I first washed up on the shores of France almost two and a half years ago to cook at the Cannes Film Festival. It was the start of a six month tour cooking my way around the country. Six months turning into eight which turned into a year which has miraculously morphed into two and a half. Don’t ask me how… The moral of this story – careful what you wish for! It might actually come true. Anyways, before we fired up our panini machines and hot plates (more on that another time), all the cooks in the group – about 24 of us – were treated to a whirlwind of excursions around Cannes and Nice.
the cooks and managers with the American Pavilion
Our second day in Cannes began with a visit to Moulin de Mougins (which means Windmill of Mougins, Mougins being the town), a restaurant renowned throughout the continent. It was run for decades by the legendary chef Roger Vergé who maintained his 3-Michelin star rating the entire time. I believe he still owns it but has turned over his whisks to a French-trained and muy caliente Spaniard, Alain Llorca who was previously the chef at Le Negresco in Nice. He received two stars but is determined to regain that elusive third star. The restaurant, and the entire property for that matter, is a beautiful old stone building from centuries ago with an antique stone olive press in the entrance.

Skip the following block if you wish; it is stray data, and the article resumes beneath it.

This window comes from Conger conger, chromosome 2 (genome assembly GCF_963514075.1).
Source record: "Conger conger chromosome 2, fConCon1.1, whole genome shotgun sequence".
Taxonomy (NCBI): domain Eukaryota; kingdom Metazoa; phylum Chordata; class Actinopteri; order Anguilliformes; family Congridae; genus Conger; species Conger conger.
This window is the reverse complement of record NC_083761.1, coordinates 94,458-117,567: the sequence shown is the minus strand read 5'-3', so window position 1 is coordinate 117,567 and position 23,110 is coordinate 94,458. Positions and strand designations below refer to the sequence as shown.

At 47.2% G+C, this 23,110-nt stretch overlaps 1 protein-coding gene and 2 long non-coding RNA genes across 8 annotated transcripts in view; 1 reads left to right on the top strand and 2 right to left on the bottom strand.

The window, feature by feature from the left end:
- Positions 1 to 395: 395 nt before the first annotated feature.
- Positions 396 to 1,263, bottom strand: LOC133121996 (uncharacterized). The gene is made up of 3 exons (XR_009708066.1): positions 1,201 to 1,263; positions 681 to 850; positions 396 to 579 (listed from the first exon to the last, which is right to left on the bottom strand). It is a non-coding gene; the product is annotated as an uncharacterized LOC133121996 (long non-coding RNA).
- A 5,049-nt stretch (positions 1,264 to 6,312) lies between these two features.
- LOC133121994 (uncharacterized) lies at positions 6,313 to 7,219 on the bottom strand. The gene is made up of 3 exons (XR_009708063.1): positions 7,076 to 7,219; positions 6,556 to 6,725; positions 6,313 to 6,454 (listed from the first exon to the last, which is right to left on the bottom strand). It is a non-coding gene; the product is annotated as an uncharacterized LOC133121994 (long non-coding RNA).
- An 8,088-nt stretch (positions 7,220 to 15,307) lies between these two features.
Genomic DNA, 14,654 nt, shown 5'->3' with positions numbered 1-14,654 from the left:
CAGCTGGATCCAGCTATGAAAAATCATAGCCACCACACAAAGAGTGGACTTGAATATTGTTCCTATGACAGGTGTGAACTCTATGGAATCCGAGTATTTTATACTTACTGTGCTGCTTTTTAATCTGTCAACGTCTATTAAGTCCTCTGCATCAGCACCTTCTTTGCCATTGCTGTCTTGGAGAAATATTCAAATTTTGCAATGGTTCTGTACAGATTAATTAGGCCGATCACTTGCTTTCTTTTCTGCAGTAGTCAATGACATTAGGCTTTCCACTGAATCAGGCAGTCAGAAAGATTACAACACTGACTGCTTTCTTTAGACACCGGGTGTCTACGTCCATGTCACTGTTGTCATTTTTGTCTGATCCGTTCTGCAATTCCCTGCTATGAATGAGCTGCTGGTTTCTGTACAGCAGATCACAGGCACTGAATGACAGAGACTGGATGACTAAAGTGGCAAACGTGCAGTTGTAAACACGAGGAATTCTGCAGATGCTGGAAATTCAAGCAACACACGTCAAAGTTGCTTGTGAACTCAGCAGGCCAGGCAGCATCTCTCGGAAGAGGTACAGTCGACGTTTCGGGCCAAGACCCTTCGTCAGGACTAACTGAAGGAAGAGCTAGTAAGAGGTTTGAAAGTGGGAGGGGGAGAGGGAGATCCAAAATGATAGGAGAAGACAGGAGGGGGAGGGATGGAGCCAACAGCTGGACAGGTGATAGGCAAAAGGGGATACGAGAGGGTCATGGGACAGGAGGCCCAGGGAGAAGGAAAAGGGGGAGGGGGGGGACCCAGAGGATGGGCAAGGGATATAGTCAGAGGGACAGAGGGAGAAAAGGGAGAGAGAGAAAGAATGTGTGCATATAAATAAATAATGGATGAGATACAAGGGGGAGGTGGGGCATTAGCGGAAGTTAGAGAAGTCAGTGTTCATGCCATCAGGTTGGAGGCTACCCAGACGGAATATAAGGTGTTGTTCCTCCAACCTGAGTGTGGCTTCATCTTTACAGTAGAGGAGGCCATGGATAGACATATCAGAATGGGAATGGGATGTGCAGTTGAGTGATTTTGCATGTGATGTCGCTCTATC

chef Alain Llorca on the right, with his sous chef
carte de fromage
The garden dining room has glass walls etched with celebrity autographs. The great French artist and a good friend of the chef, César, finally relented after repeated requests and signed his name on a glass panel under the condition that no one else could sign on his panel. Along came Elizabeth Taylor and she of course signed on his panel. The next time César came to the restaurant he had a fit! Chef Vergé simply shrugged “It was Elizabeth Taylor…what was I to do?”
window panels with etched autographs
the restaurant gardens
César, the artist, a self-sculpture
more art in the garden
tent for amfAR gala
Moulin de Mougin is also the location for the yearly star-studded fundraiser amfAR (American Foundation for AIDS Research) held during the Cannes Film Festival that draws the likes of Elizabeth Taylor (the founding national chairman), Elton John, Liza Minelli, Sharon Stone, Natalie Cole, et al. Liza sang a song for the first time that Judy Garland had written decades ago that had never been released. Five hundred stars and a separate tent for the nearly three hundred drivers and security staff! Six cooks from our group were picked randomly to help work this event. I wasn’t picked and was so very disappointed. The people in the group that worked the event came back raving. One of the cooks shook Sharon Stone’s hand and said he could now die a happy man. Indeed!
the amuse-bouche du jour
the sous chef and line cook talking to our group
amuse plated for service
rolls baking in the oven
bread fresh out of the oven
chef Alain Llorca and moi – I could now die a happy woman